June 13, 2023

Manoah Tries to Blow Fair Ball into Foul Ball Territory

Alex Manoah decided to … encourage the ball

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Manoah Tries to Blow Fair Ball into Foul Ball Territory

The Blue Jays hosted the Astros on June 5, 2023 when Jays pitcher Alek Manoah tried to blow a rolling ball into foul territory in the top of the first inning. As written by Keegan Matheson,

“In one of the stranger plays you’ll see this season, Manoah tracked a Jeremy Peña bunt down the third-base line in the top of the first inning of the Blue Jays’ 11-4 loss in the series opener against the Astros on Monday. Like a long putt rolling across the green, it broke towards the foul line for a few feet but then changed its mind, breaking back toward fair territory.

That’s when Manoah decided to … encourage the ball.”

With Matt Chapman dancing up the line on the other side of the ball, Manoah dropped into a deep crouch — nearly on all fours — and tried to blow the ball over the foul line. That’s harder than it looks, though, and Manoah had no luck changing the ball’s path.”

During the 1981 season, the Mariners’ Lenny Randle actually blew a rolling fair ball into foul territory.

Ruleball Comment

  1. If Manoah was able to blow the ball into foul territory, it would have remained a fair ball.
  2. On May 27, 1981, Kansas City batter Amos Otis hit a dribbler up the third base foul line, where Seattle’s Lenny Randle got down on the ground and successfully blew the ball from fair territory into foul ground. After the play, HP umpire Larry McCoy awarded Otis first base, ruling that Randle illegally interfered with the course of a ball without touching it—had he touched it, the ball would have been fair, and the logic goes that a fielder shouldn’t be able to influence the path of the ball in a situation where they are trying not to touch it. This gave rise to the MLB Umpire Manual rule interpretation that exists to this day called, “Infielder Interferes with Course of Ball” which states, “When a batted ball is rolling fair down the foul line between home plate and either first or third base and a fielder stoops down over the ball and blows on it or in any other manner does some act that in the judgment of the umpire causes the ball to roll onto foul territory, the umpire shall rule a fair ball. The ball is alive and in play.”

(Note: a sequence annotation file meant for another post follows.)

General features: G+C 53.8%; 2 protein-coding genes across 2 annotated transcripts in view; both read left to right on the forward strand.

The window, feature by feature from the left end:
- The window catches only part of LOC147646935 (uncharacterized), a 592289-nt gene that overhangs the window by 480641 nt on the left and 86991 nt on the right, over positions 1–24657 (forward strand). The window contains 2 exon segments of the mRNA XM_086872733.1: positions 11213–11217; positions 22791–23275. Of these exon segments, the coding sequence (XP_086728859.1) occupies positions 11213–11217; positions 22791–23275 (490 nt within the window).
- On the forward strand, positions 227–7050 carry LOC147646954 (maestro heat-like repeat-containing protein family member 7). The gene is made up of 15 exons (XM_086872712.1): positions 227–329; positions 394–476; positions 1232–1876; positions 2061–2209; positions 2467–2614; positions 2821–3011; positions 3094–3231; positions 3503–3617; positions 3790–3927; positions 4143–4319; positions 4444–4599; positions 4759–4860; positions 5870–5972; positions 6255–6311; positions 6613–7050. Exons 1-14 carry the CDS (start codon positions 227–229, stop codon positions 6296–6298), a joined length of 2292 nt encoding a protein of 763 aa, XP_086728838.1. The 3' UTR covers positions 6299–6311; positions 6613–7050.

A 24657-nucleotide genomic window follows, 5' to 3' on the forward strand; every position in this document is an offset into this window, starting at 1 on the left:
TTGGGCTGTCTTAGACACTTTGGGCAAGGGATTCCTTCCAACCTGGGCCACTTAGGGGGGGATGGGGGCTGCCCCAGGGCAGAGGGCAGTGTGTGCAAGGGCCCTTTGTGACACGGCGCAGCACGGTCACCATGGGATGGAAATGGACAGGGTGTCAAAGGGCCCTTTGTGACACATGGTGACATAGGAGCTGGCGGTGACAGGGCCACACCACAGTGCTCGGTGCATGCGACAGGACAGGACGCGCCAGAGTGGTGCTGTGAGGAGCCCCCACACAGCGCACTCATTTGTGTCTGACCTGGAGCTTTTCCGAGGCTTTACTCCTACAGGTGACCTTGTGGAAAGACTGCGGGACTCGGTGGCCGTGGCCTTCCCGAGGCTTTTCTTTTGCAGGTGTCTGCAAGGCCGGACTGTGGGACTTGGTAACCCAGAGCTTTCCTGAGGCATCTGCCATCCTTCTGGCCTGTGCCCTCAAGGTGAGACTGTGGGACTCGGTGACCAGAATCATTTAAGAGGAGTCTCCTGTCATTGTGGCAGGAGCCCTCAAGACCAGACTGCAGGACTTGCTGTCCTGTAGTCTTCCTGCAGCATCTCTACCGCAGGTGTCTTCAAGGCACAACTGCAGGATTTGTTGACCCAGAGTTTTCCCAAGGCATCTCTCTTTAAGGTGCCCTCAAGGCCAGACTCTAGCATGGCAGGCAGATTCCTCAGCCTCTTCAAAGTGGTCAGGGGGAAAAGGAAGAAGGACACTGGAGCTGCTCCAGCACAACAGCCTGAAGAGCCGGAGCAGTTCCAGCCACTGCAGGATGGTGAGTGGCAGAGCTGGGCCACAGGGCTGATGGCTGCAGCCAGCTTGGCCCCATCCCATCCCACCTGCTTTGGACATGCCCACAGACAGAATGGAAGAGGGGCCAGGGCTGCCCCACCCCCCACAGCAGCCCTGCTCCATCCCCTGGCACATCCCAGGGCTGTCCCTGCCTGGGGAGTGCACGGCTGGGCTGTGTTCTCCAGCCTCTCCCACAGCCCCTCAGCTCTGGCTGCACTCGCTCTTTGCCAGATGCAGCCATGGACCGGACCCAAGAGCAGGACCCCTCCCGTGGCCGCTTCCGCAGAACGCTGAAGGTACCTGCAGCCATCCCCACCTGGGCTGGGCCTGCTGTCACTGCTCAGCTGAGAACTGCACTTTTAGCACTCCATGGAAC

Rich Marazzi

Rules consultant/analyst:  Angels, D’backs, Dodgers, Nationals, Orioles, Padres, Phillies, Pirates, Red Sox, Rangers, Royals, Tigers, Twins, White Sox, Yankees, Bally Sports, YES, and NBC Sports Chicago.  

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